Modern parents often spend more money on their kids, in lieu of quality family time. Children aren’t always disciplined because today’s parents feel guilty and anxious about being strict.

As grandparents, we often want to encourage our children to set firm rules and instructions, have dinner with their little ones, or do simple things like go on walks and picnics as a family.

It’s hard to broach these subjects without causing family friction though. In approaching difficult conversations, sometimes it helps to practice the dialogue with someone else first.

Pick a quiet time to raise this conversation, and let your children know the topic is important to you. Ensure that everyone is feeling relaxed and there’s plenty of time to discuss the issue.

You might want to remind your children that their own kids could benefit from additional structure, leadership and discipline.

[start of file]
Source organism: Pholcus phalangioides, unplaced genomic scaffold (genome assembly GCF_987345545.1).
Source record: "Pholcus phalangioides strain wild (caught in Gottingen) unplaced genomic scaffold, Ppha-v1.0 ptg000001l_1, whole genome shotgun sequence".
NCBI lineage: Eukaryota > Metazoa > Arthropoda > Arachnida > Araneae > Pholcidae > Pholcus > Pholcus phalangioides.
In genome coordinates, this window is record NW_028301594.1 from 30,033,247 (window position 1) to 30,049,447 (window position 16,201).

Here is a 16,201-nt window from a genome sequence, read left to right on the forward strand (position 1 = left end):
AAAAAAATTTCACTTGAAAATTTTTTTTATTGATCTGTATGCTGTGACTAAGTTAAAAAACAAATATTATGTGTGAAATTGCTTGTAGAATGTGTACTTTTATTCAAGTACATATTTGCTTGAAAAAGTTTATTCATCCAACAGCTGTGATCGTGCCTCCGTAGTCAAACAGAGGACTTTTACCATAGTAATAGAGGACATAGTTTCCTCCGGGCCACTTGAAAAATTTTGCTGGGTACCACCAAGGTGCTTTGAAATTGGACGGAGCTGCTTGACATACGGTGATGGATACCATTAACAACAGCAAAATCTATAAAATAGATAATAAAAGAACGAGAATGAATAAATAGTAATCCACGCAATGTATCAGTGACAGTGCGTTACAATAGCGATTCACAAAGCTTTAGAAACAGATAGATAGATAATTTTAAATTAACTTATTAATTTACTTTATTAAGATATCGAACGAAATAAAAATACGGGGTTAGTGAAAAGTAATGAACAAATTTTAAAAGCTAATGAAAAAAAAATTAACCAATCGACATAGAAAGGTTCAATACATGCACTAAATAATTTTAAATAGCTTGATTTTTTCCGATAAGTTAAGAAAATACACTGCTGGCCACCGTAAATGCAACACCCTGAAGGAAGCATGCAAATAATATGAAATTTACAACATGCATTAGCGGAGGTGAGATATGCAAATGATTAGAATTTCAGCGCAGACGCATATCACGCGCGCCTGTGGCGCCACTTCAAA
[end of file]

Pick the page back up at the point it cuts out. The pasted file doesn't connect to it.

As Mollard puts it, modern parenting is “very loving and everyone is heard, kids are asked what they’d like to eat, prizes are plentiful, bedtimes are flexible and everyone has the newest iPhone”.

“But in focusing on nurturing we’ve forgotten that other key pillar of parenting: governance. Someone has to be the boss”.

Do you think modern parenting is failing? Do you believe the way baby boomers raised our kids was more effective? How do you speak to your adult-age children about parenting and families?